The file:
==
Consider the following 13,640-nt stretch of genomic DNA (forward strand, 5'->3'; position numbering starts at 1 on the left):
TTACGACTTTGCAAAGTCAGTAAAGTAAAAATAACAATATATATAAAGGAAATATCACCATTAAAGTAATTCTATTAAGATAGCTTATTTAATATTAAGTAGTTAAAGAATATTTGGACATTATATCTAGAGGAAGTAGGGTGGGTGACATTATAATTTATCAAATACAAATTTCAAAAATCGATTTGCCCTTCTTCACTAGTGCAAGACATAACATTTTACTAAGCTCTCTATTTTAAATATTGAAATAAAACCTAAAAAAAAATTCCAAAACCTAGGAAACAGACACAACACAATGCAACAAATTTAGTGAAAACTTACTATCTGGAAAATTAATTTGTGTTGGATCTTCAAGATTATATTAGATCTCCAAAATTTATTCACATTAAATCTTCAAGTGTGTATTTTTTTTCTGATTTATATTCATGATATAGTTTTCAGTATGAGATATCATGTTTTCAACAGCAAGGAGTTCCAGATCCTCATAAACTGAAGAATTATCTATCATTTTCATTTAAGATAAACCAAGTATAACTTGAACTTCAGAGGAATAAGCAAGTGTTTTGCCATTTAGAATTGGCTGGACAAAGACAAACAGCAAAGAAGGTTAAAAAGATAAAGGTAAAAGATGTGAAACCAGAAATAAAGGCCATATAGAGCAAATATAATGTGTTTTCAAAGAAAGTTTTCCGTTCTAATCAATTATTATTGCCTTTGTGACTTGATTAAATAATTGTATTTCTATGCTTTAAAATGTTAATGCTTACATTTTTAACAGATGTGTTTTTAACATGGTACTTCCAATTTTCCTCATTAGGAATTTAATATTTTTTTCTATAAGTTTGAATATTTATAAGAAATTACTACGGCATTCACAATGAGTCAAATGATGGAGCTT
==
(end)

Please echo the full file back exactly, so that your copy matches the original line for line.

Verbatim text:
Consider the following 13,640-nt stretch of genomic DNA (forward strand, 5'->3'; position numbering starts at 1 on the left):
TTACGACTTTGCAAAGTCAGTAAAGTAAAAATAACAATATATATAAAGGAAATATCACCATTAAAGTAATTCTATTAAGATAGCTTATTTAATATTAAGTAGTTAAAGAATATTTGGACATTATATCTAGAGGAAGTAGGGTGGGTGACATTATAATTTATCAAATACAAATTTCAAAAATCGATTTGCCCTTCTTCACTAGTGCAAGACATAACATTTTACTAAGCTCTCTATTTTAAATATTGAAATAAAACCTAAAAAAAAATTCCAAAACCTAGGAAACAGACACAACACAATGCAACAAATTTAGTGAAAACTTACTATCTGGAAAATTAATTTGTGTTGGATCTTCAAGATTATATTAGATCTCCAAAATTTATTCACATTAAATCTTCAAGTGTGTATTTTTTTTCTGATTTATATTCATGATATAGTTTTCAGTATGAGATATCATGTTTTCAACAGCAAGGAGTTCCAGATCCTCATAAACTGAAGAATTATCTATCATTTTCATTTAAGATAAACCAAGTATAACTTGAACTTCAGAGGAATAAGCAAGTGTTTTGCCATTTAGAATTGGCTGGACAAAGACAAACAGCAAAGAAGGTTAAAAAGATAAAGGTAAAAGATGTGAAACCAGAAATAAAGGCCATATAGAGCAAATATAATGTGTTTTCAAAGAAAGTTTTCCGTTCTAATCAATTATTATTGCCTTTGTGACTTGATTAAATAATTGTATTTCTATGCTTTAAAATGTTAATGCTTACATTTTTAACAGATGTGTTTTTAACATGGTACTTCCAATTTTCCTCATTAGGAATTTAATATTTTTTTCTATAAGTTTGAATATTTATAAGAAATTACTACGGCATTCACAATGAGTCAAATGATGGAGCTT